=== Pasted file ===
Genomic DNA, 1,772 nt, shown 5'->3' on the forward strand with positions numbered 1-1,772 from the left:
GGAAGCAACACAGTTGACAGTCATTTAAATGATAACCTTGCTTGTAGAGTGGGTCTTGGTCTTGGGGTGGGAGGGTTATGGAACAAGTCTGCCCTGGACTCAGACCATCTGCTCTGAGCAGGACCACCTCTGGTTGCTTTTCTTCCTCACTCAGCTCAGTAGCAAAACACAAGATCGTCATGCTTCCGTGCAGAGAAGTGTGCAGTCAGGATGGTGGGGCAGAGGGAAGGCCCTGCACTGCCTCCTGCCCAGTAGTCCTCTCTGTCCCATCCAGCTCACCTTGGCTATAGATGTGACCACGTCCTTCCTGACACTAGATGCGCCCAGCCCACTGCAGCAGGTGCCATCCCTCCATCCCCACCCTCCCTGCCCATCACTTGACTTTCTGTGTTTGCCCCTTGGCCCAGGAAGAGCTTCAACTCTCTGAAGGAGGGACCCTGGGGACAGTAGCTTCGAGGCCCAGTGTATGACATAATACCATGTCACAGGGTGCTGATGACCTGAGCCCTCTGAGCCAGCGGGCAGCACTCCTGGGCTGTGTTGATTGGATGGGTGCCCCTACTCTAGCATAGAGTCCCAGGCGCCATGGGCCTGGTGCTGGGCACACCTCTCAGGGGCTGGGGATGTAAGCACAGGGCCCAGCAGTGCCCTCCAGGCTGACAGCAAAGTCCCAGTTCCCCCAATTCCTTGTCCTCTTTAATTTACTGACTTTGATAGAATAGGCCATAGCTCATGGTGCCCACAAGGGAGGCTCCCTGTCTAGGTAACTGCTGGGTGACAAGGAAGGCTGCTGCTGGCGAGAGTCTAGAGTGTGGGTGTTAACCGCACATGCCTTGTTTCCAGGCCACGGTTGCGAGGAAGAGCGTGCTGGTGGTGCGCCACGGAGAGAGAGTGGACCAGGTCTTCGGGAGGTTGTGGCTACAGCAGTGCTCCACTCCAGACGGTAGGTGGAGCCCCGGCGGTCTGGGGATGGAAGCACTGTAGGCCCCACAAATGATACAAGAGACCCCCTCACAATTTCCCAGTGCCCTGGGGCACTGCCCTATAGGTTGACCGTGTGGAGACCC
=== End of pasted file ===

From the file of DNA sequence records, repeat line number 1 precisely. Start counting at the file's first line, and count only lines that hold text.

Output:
Genomic DNA, 1,772 nt, shown 5'->3' on the forward strand with positions numbered 1-1,772 from the left: